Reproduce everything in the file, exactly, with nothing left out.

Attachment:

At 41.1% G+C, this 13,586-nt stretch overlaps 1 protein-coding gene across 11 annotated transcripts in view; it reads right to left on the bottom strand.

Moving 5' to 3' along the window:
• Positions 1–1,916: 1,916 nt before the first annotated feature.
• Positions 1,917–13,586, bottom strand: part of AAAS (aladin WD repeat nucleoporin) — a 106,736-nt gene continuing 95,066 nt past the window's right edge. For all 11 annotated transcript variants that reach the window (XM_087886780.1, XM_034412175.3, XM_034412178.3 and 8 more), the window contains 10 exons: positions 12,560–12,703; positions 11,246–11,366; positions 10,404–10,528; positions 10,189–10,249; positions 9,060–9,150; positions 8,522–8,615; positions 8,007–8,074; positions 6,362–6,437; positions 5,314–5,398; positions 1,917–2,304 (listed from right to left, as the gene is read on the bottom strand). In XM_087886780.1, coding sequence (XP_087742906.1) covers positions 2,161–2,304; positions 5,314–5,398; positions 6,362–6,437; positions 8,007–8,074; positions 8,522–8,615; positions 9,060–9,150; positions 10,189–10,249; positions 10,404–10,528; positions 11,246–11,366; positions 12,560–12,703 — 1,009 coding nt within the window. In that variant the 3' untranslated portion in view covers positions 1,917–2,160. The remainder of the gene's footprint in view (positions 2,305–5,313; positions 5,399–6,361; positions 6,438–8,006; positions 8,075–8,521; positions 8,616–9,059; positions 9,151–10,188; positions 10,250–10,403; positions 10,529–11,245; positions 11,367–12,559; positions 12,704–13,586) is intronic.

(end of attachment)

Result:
At 41.1% G+C, this 13,586-nt stretch overlaps 1 protein-coding gene across 11 annotated transcripts in view; it reads right to left on the bottom strand.

Moving 5' to 3' along the window:
• Positions 1–1,916: 1,916 nt before the first annotated feature.
• Positions 1,917–13,586, bottom strand: part of AAAS (aladin WD repeat nucleoporin) — a 106,736-nt gene continuing 95,066 nt past the window's right edge. For all 11 annotated transcript variants that reach the window (XM_087886780.1, XM_034412175.3, XM_034412178.3 and 8 more), the window contains 10 exons: positions 12,560–12,703; positions 11,246–11,366; positions 10,404–10,528; positions 10,189–10,249; positions 9,060–9,150; positions 8,522–8,615; positions 8,007–8,074; positions 6,362–6,437; positions 5,314–5,398; positions 1,917–2,304 (listed from right to left, as the gene is read on the bottom strand). In XM_087886780.1, coding sequence (XP_087742906.1) covers positions 2,161–2,304; positions 5,314–5,398; positions 6,362–6,437; positions 8,007–8,074; positions 8,522–8,615; positions 9,060–9,150; positions 10,189–10,249; positions 10,404–10,528; positions 11,246–11,366; positions 12,560–12,703 — 1,009 coding nt within the window. In that variant the 3' untranslated portion in view covers positions 1,917–2,160. The remainder of the gene's footprint in view (positions 2,305–5,313; positions 5,399–6,361; positions 6,438–8,006; positions 8,075–8,521; positions 8,616–9,059; positions 9,151–10,188; positions 10,250–10,403; positions 10,529–11,245; positions 11,367–12,559; positions 12,704–13,586) is intronic.